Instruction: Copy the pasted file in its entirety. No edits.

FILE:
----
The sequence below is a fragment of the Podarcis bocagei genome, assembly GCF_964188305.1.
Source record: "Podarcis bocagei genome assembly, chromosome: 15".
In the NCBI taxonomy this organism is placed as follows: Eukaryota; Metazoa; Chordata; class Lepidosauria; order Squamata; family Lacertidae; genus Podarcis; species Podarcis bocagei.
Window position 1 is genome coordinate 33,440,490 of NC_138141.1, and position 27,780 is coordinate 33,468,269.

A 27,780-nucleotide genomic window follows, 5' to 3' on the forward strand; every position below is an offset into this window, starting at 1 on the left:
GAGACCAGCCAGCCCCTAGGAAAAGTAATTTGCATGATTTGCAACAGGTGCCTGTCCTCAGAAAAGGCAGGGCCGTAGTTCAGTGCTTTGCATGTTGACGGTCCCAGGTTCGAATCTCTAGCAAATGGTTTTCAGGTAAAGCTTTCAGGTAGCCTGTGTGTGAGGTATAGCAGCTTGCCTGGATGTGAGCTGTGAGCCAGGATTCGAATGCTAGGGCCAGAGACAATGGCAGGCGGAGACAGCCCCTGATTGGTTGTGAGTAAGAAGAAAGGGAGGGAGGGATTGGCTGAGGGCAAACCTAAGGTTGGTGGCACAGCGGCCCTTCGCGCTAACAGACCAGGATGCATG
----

The sequence below is a fragment of the Podarcis bocagei genome, assembly GCF_964188305.1.
Source record: "Podarcis bocagei genome assembly, chromosome: 15".
In the NCBI taxonomy this organism is placed as follows: Eukaryota; Metazoa; Chordata; class Lepidosauria; order Squamata; family Lacertidae; genus Podarcis; species Podarcis bocagei.
Window position 1 is genome coordinate 33,440,490 of NC_138141.1, and position 27,780 is coordinate 33,468,269.

A 27,780-nucleotide genomic window follows, 5' to 3' on the forward strand; every position below is an offset into this window, starting at 1 on the left:
GAGACCAGCCAGCCCCTAGGAAAAGTAATTTGCATGATTTGCAACAGGTGCCTGTCCTCAGAAAAGGCAGGGCCGTAGTTCAGTGCTTTGCATGTTGACGGTCCCAGGTTCGAATCTCTAGCAAATGGTTTTCAGGTAAAGCTTTCAGGTAGCCTGTGTGTGAGGTATAGCAGCTTGCCTGGATGTGAGCTGTGAGCCAGGATTCGAATGCTAGGGCCAGAGACAATGGCAGGCGGAGACAGCCCCTGATTGGTTGTGAGTAAGAAGAAAGGGAGGGAGGGATTGGCTGAGGGCAAACCTAAGGTTGGTGGCACAGCGGCCCTTCGCGCTAACAGACCAGGATGCATG